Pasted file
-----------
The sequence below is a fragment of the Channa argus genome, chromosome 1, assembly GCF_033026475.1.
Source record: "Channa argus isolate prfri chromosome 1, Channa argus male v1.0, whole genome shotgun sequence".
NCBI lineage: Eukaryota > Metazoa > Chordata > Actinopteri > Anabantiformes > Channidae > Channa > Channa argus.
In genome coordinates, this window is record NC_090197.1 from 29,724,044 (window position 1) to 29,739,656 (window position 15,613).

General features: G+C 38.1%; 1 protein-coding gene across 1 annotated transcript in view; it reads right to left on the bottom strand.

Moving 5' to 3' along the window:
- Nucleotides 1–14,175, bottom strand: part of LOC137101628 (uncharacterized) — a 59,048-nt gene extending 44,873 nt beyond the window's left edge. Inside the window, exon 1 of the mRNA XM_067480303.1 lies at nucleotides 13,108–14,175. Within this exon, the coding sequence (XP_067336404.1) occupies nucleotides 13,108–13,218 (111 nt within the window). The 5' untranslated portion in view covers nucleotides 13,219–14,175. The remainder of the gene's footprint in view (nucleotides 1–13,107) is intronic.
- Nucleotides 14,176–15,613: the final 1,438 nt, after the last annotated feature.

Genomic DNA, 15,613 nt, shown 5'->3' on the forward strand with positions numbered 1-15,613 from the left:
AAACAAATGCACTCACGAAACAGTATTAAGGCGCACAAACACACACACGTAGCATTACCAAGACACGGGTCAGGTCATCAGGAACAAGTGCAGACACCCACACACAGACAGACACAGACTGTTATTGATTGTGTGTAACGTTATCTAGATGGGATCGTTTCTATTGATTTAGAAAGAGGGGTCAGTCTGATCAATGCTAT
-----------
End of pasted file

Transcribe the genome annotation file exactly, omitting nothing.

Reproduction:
The sequence below is a fragment of the Channa argus genome, chromosome 1, assembly GCF_033026475.1.
Source record: "Channa argus isolate prfri chromosome 1, Channa argus male v1.0, whole genome shotgun sequence".
NCBI lineage: Eukaryota > Metazoa > Chordata > Actinopteri > Anabantiformes > Channidae > Channa > Channa argus.
In genome coordinates, this window is record NC_090197.1 from 29,724,044 (window position 1) to 29,739,656 (window position 15,613).

General features: G+C 38.1%; 1 protein-coding gene across 1 annotated transcript in view; it reads right to left on the bottom strand.

Moving 5' to 3' along the window:
- Nucleotides 1–14,175, bottom strand: part of LOC137101628 (uncharacterized) — a 59,048-nt gene extending 44,873 nt beyond the window's left edge. Inside the window, exon 1 of the mRNA XM_067480303.1 lies at nucleotides 13,108–14,175. Within this exon, the coding sequence (XP_067336404.1) occupies nucleotides 13,108–13,218 (111 nt within the window). The 5' untranslated portion in view covers nucleotides 13,219–14,175. The remainder of the gene's footprint in view (nucleotides 1–13,107) is intronic.
- Nucleotides 14,176–15,613: the final 1,438 nt, after the last annotated feature.

Genomic DNA, 15,613 nt, shown 5'->3' on the forward strand with positions numbered 1-15,613 from the left:
AAACAAATGCACTCACGAAACAGTATTAAGGCGCACAAACACACACACGTAGCATTACCAAGACACGGGTCAGGTCATCAGGAACAAGTGCAGACACCCACACACAGACAGACACAGACTGTTATTGATTGTGTGTAACGTTATCTAGATGGGATCGTTTCTATTGATTTAGAAAGAGGGGTCAGTCTGATCAATGCTAT